12 March 2014
Dawn Bellis, Secretary
National Fire Protection Association
1 Batterymarch Park
Quincy, MA 02169
Via Email: DBellis@NFPA.org
Re: NFPA 150, Standard on Fire and Life Safety in Animal Housing Facilities: Support for “Certified Amending Motion 150-1” (Proposals 150-11, 150-13, 150-14 and 150-15)
Dear Secretary Bellis:
I am respectfully submitting this letter to you on behalf of United Poultry Concerns to urge the National Fire Protection Association’s Technical Committee to amend its 150 Standard for Fire and Life Safety in Animal Housing Facilities to require sprinklers and smoke control systems in all newly-constructed housing facilities for Category B animals. Thank you for this opportunity to speak on behalf of the millions of defenseless animals who
suffer and die in fires each year due to the lack of fire protection in the buildings in which they are housed.
The majority of Category B animals are housed in facilities from which they cannot escape when a fire breaks out. Because thousands of chickens, turkeys, pigs and other farmed animals are typically confined in a single building, the number of sentient individuals who suffer and die in preventable fires each year exceeds all other categories of fire victims. For example:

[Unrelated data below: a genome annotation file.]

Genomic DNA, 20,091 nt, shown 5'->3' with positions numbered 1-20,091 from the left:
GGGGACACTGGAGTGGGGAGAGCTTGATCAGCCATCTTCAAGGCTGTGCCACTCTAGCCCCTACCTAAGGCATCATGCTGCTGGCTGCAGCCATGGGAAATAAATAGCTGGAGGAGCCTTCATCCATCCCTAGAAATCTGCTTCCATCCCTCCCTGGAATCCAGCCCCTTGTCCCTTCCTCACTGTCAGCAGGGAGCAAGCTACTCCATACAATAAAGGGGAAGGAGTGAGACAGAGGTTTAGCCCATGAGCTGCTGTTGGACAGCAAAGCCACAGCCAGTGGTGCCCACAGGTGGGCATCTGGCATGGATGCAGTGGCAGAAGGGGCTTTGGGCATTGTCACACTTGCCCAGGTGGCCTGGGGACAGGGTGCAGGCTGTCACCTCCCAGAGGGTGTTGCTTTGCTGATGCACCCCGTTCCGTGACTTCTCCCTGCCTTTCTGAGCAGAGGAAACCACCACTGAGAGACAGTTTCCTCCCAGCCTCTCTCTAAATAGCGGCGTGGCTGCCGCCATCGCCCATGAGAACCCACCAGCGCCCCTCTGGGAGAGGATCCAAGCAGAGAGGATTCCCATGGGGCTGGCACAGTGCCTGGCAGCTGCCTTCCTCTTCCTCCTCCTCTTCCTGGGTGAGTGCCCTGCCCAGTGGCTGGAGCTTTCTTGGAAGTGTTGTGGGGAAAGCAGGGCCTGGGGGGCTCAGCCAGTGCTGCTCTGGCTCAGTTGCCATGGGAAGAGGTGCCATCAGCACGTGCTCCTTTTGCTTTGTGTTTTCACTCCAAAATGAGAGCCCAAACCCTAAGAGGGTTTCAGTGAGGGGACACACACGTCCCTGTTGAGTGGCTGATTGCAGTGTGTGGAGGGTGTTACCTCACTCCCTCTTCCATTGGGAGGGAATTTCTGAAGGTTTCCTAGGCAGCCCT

- On January 31, 2014, 300,000 egg-laying hens trapped in one of 14 caged-hen buildings died in a massive fire at the S&R Egg Farm in La Grange, Wisconsin.
WISN News report
- On February 26, 2014, 1000 pigs burned and suffocated to death in buildings at a farm owned by Joe Ward in Cutler, Indiana.
RTV6 News report
- On March 27. 2013, 6000 baby chicks burned to death at a Perdue facility in Pocomoke City, Maryland.
Delaware Online report
- On December 20, 2012, 25,000 turkeys confined in a single building died in a fire in Timberville, Virginia. This episode was typical of virtually all fires in which agricultural animals die horribly: “The poultry house was engulfed in flames when firefighters arrived at the scene.”
WTOP News report
These are just some examples of the vast numbers of animals who have died in the past three years in the approximately 7,000 fires that occur in farmed animal housing facilities each year, according to the U.S. Fire Administration, Topical Fire Research Series “Agricultural Fires,” November 2001 (Rev. March 2002), “Agricultural Storage Fires,” January 2001 (Rev. December 2001).